Here is an interesting problem I came up with during my research. I first present a slightly simplified version. Let us the define component-wise the following bilinear symmetric form, returning a vector:(adsbygoogle = window.adsbygoogle || []).push({});

[tex] a_i(u,v) = \frac{1}{2} (u^T A_i v - d_i) \;\;\; i=1 \ldots m [/tex]

where [tex] u,v \in V = R^n, d_i = 1[/tex], and the [tex]A_i[/tex] are symmetric n-by-n matrices having constant vectors u=const in the kernel, i.e. rows and columns of [tex]A_i[/tex] add up to zero. Given A, I want to solve the following:

Find [tex]u : a_i(u,u) = 0 \;\;\; \forall i=1 \ldots m,[/tex]

Or, equivalently, I want to show that the only u satisfying the equation are constant vectors.

I believe that a non-trivial u always exists in this simplified problem for a very large class of given A. The idea is to use the fact that A is diagonalizable, then it is possible to build u as a "sampling" proportional to (cos(t),sin(t)) on the eigenvector basis in order to pick up, for each component of a(), only two eigenvalues of the matrix and use the fact that cos^2+sin^2=1 to cancel the entries of d. However, I don't know if it's possible to implement a numeric test to check if this is true for a given A.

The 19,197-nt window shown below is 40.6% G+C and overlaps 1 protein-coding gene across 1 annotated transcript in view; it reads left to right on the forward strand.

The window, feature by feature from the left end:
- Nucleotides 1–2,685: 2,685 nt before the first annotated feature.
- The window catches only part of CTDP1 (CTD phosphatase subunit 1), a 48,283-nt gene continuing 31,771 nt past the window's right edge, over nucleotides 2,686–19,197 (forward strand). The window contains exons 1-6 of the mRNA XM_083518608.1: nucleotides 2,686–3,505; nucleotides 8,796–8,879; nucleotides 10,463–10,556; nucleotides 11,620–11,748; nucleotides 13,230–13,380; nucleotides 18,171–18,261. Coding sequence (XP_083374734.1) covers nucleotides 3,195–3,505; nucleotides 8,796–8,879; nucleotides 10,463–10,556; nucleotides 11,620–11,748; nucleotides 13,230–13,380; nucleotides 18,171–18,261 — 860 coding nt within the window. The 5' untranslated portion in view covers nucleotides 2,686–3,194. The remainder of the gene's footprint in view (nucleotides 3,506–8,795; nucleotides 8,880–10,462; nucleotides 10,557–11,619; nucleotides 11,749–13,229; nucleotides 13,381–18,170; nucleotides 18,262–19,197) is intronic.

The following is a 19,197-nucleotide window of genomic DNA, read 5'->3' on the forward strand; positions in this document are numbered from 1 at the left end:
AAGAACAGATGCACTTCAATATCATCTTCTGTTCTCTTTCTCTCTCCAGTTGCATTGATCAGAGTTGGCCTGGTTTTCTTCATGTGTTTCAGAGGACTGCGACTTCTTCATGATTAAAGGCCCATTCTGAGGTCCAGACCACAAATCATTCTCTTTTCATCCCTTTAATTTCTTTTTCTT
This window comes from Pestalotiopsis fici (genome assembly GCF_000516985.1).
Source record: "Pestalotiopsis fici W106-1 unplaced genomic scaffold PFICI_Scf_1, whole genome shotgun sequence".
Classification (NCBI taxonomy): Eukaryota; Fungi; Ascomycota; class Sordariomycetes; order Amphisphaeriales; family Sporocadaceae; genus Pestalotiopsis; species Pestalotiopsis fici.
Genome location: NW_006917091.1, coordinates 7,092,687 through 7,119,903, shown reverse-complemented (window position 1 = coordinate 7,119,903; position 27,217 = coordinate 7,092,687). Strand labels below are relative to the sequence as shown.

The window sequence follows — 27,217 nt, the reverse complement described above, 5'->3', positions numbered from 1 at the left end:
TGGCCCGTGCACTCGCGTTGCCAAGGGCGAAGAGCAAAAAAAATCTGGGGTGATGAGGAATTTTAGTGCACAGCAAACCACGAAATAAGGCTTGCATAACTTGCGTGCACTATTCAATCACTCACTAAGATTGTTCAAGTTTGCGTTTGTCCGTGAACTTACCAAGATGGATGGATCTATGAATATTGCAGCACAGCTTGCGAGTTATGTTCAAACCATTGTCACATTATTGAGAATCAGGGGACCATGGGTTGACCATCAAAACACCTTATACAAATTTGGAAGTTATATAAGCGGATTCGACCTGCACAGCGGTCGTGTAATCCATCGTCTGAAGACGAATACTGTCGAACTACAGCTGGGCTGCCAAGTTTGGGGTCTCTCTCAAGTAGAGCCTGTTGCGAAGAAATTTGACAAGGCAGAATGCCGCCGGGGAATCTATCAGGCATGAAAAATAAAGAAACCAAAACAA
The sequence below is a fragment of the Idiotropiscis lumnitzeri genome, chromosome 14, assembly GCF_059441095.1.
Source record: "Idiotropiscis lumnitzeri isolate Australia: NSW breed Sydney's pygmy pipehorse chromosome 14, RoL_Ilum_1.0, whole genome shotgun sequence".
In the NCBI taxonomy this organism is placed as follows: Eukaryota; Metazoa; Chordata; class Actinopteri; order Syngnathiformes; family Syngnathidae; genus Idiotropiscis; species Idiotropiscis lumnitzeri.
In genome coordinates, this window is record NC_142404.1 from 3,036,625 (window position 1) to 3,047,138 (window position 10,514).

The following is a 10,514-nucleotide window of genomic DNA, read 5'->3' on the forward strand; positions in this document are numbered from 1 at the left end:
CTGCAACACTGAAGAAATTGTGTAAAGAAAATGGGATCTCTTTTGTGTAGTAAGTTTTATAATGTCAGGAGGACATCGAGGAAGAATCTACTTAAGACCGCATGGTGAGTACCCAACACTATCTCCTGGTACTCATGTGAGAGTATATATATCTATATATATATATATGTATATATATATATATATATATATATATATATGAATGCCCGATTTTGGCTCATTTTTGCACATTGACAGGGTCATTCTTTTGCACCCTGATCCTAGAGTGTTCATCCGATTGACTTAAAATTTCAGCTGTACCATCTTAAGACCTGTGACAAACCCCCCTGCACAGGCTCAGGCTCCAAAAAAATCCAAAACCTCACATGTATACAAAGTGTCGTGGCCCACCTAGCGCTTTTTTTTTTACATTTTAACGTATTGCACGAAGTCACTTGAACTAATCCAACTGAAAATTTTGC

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# Kernel of a quadratic form

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